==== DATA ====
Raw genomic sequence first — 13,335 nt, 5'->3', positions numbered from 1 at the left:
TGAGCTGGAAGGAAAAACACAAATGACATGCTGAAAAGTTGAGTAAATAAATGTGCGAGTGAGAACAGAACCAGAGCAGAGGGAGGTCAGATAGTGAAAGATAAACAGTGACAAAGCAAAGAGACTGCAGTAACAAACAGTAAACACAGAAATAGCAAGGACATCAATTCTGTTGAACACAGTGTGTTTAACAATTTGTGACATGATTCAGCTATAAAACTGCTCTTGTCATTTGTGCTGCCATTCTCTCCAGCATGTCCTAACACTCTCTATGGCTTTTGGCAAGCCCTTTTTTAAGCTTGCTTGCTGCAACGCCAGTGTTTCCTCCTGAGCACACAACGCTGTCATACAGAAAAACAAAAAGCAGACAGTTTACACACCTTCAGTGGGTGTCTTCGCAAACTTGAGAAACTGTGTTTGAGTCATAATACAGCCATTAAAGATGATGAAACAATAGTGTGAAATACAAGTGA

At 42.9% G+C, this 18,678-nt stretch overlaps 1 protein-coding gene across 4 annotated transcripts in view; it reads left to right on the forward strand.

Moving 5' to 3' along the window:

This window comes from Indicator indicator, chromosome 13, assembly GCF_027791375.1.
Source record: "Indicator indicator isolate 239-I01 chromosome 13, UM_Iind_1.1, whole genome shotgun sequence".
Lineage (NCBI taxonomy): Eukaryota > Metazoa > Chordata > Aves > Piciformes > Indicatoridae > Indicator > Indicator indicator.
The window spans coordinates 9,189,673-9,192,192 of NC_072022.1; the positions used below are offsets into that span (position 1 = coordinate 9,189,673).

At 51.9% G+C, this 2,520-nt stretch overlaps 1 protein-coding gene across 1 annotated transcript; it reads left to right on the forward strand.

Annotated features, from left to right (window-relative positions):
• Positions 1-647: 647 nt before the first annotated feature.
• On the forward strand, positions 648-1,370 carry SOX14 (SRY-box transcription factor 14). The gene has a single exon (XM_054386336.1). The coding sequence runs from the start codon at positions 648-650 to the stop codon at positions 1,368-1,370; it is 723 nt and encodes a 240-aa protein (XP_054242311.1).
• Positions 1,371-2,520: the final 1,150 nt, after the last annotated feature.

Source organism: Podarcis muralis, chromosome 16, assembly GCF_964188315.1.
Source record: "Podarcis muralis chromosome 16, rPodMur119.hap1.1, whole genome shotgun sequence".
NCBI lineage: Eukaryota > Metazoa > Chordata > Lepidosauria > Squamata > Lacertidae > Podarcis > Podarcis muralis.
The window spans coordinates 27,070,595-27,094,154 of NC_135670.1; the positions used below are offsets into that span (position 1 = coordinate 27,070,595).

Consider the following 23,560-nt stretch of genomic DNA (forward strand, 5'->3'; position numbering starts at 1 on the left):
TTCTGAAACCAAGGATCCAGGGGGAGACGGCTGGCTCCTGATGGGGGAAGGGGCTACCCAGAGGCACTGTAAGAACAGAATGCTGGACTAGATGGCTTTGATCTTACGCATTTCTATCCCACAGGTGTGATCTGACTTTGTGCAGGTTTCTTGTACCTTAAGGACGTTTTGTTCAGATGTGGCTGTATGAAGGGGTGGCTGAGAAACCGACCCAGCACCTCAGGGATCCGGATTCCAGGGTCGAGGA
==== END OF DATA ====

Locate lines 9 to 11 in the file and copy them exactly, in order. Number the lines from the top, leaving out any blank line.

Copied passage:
At 51.9% G+C, this 2,520-nt stretch overlaps 1 protein-coding gene across 1 annotated transcript; it reads left to right on the forward strand.

Annotated features, from left to right (window-relative positions):
• Positions 1-647: 647 nt before the first annotated feature.